Friday, October 30, 2009

The position of tongue in jinashi blowing

In continuation of my last post on Fujita.

When I met one of Fujita's students in Tokyo, I had a chance to play some of his self-made flutes. It was not easy to get sound out of them partly because I was not used to playing large bore flutes. But the main reason was, unlike modern jinashi makers, he did not narrow the space and control the shape of utaguchi bore using a piece of bamboo or applying tonoko with superglue. It was just a huge piece of bamboo. Then, he asked me "do you put your tongue under/behind the lower lip?" That was my first time to come across this blowing method. The function of this is to fill the space between the chin and the flute by pushing the tongue forward.

Fujita's student explains this in his website with pictures. The first picture demonstrates the embouchure in kinko and tozan styles. The third picture captures his jinashi blowing. He explains this way of blowing relaxes the body, release the tension, allows you to blow with least effort, and enjoy playing. it's good especially for older people who started playing myoan. This style is particularly good for making meri tones: It maintains the kari blowing position for meri and thus makes brighter, large-volumed sound even if it is meri. He indicates that he also learned this blowing technique from Okamoto Chikugai who was the president of Komuso Shakuhachi Study Group (komuken) and a mentor of many shakuhachi practitioners including Okuda Atsuya.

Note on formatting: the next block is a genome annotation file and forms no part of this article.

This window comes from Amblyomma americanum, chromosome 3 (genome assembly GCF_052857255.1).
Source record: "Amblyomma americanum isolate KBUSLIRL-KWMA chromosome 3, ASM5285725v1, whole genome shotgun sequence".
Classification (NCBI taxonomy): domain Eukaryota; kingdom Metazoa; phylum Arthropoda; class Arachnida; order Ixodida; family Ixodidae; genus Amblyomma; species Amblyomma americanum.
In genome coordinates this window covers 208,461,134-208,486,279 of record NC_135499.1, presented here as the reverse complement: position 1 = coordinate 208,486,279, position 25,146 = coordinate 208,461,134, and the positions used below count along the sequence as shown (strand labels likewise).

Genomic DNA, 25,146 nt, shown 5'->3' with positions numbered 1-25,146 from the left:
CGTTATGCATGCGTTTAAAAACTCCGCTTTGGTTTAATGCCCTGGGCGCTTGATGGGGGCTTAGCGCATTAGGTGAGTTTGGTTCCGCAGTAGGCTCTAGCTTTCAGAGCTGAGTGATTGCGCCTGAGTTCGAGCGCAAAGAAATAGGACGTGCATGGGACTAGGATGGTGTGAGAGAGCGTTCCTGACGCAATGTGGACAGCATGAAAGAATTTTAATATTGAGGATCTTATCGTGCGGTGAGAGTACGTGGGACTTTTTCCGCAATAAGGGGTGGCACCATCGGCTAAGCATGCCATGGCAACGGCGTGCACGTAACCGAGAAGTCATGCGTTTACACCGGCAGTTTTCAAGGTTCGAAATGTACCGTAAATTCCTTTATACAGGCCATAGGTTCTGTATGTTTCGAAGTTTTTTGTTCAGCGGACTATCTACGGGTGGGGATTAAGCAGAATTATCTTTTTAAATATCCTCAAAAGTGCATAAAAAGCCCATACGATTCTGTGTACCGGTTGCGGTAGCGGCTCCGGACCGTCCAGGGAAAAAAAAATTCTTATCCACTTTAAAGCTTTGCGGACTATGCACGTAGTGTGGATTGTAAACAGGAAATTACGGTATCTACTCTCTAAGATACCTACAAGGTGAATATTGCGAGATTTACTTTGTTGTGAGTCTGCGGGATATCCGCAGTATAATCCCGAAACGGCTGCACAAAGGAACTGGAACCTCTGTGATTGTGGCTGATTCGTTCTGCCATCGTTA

Shall we try this?

(Correction: This person Maeda Kogetsu was directly a student of Okamoto Chikugai. Whether he studied with Fujita Masaharu was doubtful. To be sure, they met a number of times with each other.)

1 comment:

  1. I developed this trick naturally from playing and making so many wide bore jinashi. I am happy to see others use it! Wonderful natural evolution.